Social media may be fun and exciting, but it is no substitute for traditional marketing. No company will build an empire through social media alone; it has to be done in conjunction with other marketing tools such as SEO, email marketing and PR, according to Helen Armour, marketing manager for Really Simple Systems, who here examines how and why social media works as an add-on to marketing strategies, and its role in long term brand-building.
That does not, however, mean that companies should ignore the social channel; indeed, in markets such as IT and media, social activity is essential to prove business credibility.
Social marketing is not going to generate leads - it is all about brand building. And that means the most critical factor in any social activity is understanding the customer base. In a B2B model dependent on the sign-off of a middle aged Financial Director, spending a lot of time on Facebook or Twitter is not going to deliver much value - although it will work well for a B2C business aimed at the 20 to 35 age group. For a market younger than that, Facebook is also out of date - with this generation spending time on Snapchat and Instagram.
The only exception to this brand building only approach is LinkedIn: if a company can identify prospects' job titles and business types, LinkedIn does offer an opportunity to generate leads. Everything else is just broadcast.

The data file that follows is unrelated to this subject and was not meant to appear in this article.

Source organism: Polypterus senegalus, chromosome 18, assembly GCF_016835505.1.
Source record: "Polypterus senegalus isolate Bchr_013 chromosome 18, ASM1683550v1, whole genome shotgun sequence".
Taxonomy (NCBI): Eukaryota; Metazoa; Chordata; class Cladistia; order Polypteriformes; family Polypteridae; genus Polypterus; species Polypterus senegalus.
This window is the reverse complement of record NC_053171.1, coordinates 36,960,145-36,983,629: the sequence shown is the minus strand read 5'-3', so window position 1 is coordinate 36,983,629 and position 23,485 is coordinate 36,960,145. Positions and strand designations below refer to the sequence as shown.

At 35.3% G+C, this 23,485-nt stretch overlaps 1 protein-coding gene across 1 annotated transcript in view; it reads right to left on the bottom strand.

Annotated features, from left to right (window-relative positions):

The great thing about social is that it provides a company with a platform to reach potential customers that have not yet been captured in the email marketing database. While, to be frank, a prospect is unlikely to follow a company on Facebook or Twitter unless already aware of the brand via another route; if a business is not already in direct communication via an effective email marketing campaign, social media provides an opportunity to pique the interest with links to innovative content and provide updates on product news.
The challenge is to determine just how much resource - both time and money - should be invested in social. Measuring the value of brand building activity is an inexact science. Should companies be looking to add followers; or are retweets more important? Should the business be tweeting once a day or more often?
In terms of followers it is always worth remembering that upwards of 50% of those following your company will be other companies looking to raise their own profile in order to sell a product or service to your business - so don't get carried away by a quick spike in interest.
Some of the most popular sites tweet or update content no more than once or twice a day - the emphasis is on relevance and interest, not volume. Getting other people to retweet or share great content in a bid to build their own followers is a great way of gaining wider recognition.
"Social marketing is a long term investment focused almost exclusively on raising brand awareness. No company should ever rely on social to build a business - but it is an important aspect of the marketing mix," concluded Armour. "The key is to identify the audience and determine which media will appeal most. With the right social platform, the right content and the right frequency of activity, a company can slowly but surely use social to significantly extend brand awareness."